Where might a child be able to play catch with a robot, extract DNA from a strawberry, assemble a DNA strand out of candy, explore the bottom of streams, and read a book with artificial intelligence, all in a single afternoon? 

These activities are just a handful of more than 50 exhibits available during the  Virginia Tech Science Festival on Nov. 11 from 10 a.m. to 3 p.m. Events will be held at the Moss Arts Center, Carol M. Newman Libraryand Torgersen Hall and are free to the public.

In its 10th iteration, the Virginia Tech Science Festival attracts more than 4,000 visitors, each year, allowing participants to take part in demonstrations, hands-on activities, and one-on-one conversations with the researchers.

A young boy looking at chemistty experiment.
A boy looks at a chemistry experiment at the 2021 Science Festival. Photo by Lee Friesland for Virginia Tech.

While many exhibitors from previous festivals will return, this year’s line-up includes a number of community presenters, robotic clubs, two student groups from Montgomery County Public Schools, and science-oriented nonprofit organizations. Additionally, the day will conclude with the Nutshell Games, a contest in which Virginia Tech graduate students pitch their research in 90 seconds, starting at 4:30 p.m.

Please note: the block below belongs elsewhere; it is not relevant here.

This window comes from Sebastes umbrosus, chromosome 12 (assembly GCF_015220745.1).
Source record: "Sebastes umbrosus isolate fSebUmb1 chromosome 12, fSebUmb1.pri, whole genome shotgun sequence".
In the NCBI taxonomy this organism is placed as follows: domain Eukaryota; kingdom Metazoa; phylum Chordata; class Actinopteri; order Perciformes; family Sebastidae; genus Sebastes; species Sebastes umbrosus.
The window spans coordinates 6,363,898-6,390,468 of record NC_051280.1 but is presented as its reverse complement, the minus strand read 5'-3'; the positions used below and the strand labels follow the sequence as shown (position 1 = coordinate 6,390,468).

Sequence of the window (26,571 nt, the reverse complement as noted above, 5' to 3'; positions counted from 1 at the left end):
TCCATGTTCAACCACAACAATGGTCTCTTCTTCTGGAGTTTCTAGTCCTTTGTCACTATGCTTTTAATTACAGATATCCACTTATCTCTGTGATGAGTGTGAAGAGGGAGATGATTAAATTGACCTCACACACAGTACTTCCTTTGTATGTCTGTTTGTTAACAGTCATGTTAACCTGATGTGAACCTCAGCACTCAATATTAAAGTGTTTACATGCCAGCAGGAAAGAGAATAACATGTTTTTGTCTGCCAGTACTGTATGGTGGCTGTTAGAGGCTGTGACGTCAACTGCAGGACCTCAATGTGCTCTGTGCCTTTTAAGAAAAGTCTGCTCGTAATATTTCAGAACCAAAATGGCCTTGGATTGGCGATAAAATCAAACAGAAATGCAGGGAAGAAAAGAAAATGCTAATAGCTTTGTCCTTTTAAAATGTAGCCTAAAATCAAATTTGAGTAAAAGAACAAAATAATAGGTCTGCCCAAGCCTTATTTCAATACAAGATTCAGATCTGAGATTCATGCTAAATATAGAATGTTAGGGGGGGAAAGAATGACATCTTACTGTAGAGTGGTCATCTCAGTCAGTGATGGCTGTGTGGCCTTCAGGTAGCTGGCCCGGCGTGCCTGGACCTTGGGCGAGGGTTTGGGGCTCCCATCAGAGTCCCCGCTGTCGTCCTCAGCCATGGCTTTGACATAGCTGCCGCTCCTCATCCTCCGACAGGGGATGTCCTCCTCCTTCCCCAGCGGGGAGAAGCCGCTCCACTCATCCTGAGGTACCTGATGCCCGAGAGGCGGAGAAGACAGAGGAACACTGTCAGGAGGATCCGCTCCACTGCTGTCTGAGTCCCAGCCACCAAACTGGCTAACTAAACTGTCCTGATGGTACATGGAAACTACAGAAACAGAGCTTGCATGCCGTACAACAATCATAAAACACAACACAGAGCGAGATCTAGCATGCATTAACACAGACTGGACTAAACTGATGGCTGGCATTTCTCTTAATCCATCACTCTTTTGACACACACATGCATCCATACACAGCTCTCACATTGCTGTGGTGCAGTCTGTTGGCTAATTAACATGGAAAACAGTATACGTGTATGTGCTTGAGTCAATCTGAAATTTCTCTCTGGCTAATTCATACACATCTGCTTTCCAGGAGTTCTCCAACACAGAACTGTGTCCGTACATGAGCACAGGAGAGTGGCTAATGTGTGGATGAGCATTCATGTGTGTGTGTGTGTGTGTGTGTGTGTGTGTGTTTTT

“I am excited that this has grown and extended to become part of the fabric of Virginia Tech,” said Phyllis Newbill, associate director of educational networks the Center for Educational Networks and Impacts. “There are children who started going to the Virginia Tech Science Festival as children, and now they are grown up, on staff and behind the table participating in the logistics of the festival.”

The Science Festival started in 2014 with the intention of inspiring the audience by seeing what happens at Virginia Tech and connecting that with what’s traditionally learned in K-12 schools.

A cricket on someone's finger.
A festivalgoer holds a cricket. Photo by Lee Friesland for Virginia Tech.

“The wonderful thing about working with children is that you have a new audience each year,” said Newbill. “I see the festival will keep growing, and I hope more researchers, corporate and community members will use it as an outreach channel. We have an audience — you just bring the science.”

The festival is a collaborative effort across most of Virginia Tech’s colleges and research institutes as well as many community members. It is supported by the Center for Educational Networks and Impacts, the Institute for Creativity, Arts and Technology, College Access Collaborative, and Virginia Cooperative Extension. Parking for the event is available at Virginia Tech’s North End Garage and other campus locations.

Follow the Virginia Tech Science Festival on Facebook and X, formerly known as Twitter. Use #VTSciFest and #virginiatechsciencefestival when images are shared on on these platforms and Instagram. 

Find out more about the festival.

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